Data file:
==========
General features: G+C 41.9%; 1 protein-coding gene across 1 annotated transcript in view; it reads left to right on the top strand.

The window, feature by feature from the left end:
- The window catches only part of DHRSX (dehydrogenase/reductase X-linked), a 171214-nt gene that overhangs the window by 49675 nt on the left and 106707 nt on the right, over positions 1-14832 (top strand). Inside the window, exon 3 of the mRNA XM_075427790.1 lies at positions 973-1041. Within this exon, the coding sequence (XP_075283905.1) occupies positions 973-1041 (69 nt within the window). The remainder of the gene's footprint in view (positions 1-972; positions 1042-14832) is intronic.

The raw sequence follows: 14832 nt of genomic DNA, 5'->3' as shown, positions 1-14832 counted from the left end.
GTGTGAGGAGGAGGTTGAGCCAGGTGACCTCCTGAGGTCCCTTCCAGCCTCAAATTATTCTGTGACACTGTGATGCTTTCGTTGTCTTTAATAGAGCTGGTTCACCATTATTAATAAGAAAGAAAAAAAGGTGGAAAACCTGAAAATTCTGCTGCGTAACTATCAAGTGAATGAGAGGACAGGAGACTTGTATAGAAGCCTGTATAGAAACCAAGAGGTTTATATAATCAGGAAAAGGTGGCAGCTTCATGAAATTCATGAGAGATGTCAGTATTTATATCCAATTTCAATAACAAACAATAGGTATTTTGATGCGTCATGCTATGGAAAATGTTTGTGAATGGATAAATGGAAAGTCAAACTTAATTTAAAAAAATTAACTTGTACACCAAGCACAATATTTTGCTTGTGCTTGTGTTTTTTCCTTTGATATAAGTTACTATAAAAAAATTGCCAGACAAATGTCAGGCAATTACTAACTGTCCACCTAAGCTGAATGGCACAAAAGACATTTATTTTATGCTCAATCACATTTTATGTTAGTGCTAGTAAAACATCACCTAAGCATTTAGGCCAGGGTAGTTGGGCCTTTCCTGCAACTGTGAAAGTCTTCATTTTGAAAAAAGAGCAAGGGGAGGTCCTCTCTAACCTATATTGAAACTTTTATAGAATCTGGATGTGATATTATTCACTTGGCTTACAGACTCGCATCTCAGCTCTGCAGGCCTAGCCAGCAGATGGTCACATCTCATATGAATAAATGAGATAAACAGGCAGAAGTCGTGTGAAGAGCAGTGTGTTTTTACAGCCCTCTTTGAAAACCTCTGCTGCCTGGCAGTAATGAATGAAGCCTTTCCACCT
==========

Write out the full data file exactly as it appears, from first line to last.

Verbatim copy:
General features: G+C 41.9%; 1 protein-coding gene across 1 annotated transcript in view; it reads left to right on the top strand.

The window, feature by feature from the left end:
- The window catches only part of DHRSX (dehydrogenase/reductase X-linked), a 171214-nt gene that overhangs the window by 49675 nt on the left and 106707 nt on the right, over positions 1-14832 (top strand). Inside the window, exon 3 of the mRNA XM_075427790.1 lies at positions 973-1041. Within this exon, the coding sequence (XP_075283905.1) occupies positions 973-1041 (69 nt within the window). The remainder of the gene's footprint in view (positions 1-972; positions 1042-14832) is intronic.

The raw sequence follows: 14832 nt of genomic DNA, 5'->3' as shown, positions 1-14832 counted from the left end.
GTGTGAGGAGGAGGTTGAGCCAGGTGACCTCCTGAGGTCCCTTCCAGCCTCAAATTATTCTGTGACACTGTGATGCTTTCGTTGTCTTTAATAGAGCTGGTTCACCATTATTAATAAGAAAGAAAAAAAGGTGGAAAACCTGAAAATTCTGCTGCGTAACTATCAAGTGAATGAGAGGACAGGAGACTTGTATAGAAGCCTGTATAGAAACCAAGAGGTTTATATAATCAGGAAAAGGTGGCAGCTTCATGAAATTCATGAGAGATGTCAGTATTTATATCCAATTTCAATAACAAACAATAGGTATTTTGATGCGTCATGCTATGGAAAATGTTTGTGAATGGATAAATGGAAAGTCAAACTTAATTTAAAAAAATTAACTTGTACACCAAGCACAATATTTTGCTTGTGCTTGTGTTTTTTCCTTTGATATAAGTTACTATAAAAAAATTGCCAGACAAATGTCAGGCAATTACTAACTGTCCACCTAAGCTGAATGGCACAAAAGACATTTATTTTATGCTCAATCACATTTTATGTTAGTGCTAGTAAAACATCACCTAAGCATTTAGGCCAGGGTAGTTGGGCCTTTCCTGCAACTGTGAAAGTCTTCATTTTGAAAAAAGAGCAAGGGGAGGTCCTCTCTAACCTATATTGAAACTTTTATAGAATCTGGATGTGATATTATTCACTTGGCTTACAGACTCGCATCTCAGCTCTGCAGGCCTAGCCAGCAGATGGTCACATCTCATATGAATAAATGAGATAAACAGGCAGAAGTCGTGTGAAGAGCAGTGTGTTTTTACAGCCCTCTTTGAAAACCTCTGCTGCCTGGCAGTAATGAATGAAGCCTTTCCACCT